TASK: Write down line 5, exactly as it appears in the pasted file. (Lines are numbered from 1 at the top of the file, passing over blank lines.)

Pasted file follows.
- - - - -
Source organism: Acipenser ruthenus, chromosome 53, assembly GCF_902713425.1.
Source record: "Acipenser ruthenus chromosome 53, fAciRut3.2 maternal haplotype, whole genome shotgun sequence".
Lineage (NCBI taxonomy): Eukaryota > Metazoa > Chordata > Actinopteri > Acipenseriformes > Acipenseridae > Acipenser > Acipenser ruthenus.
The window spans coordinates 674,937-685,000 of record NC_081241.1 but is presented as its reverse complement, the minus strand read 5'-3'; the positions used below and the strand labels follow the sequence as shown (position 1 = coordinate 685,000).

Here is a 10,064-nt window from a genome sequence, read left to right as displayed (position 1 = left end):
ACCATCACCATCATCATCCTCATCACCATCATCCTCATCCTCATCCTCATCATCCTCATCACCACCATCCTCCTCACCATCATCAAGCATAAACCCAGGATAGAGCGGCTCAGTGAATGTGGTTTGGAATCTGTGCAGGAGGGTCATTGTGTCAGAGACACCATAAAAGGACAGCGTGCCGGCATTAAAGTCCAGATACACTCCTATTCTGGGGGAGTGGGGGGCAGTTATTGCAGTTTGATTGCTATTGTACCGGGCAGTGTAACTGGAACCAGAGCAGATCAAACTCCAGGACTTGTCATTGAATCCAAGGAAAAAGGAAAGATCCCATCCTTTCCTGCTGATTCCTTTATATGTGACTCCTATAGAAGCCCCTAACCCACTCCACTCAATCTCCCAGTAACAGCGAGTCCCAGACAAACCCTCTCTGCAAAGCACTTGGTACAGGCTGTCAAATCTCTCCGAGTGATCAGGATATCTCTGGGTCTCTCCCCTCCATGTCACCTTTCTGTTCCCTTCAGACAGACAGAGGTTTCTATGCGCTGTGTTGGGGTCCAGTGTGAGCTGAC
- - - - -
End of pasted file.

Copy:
Here is a 10,064-nt window from a genome sequence, read left to right as displayed (position 1 = left end):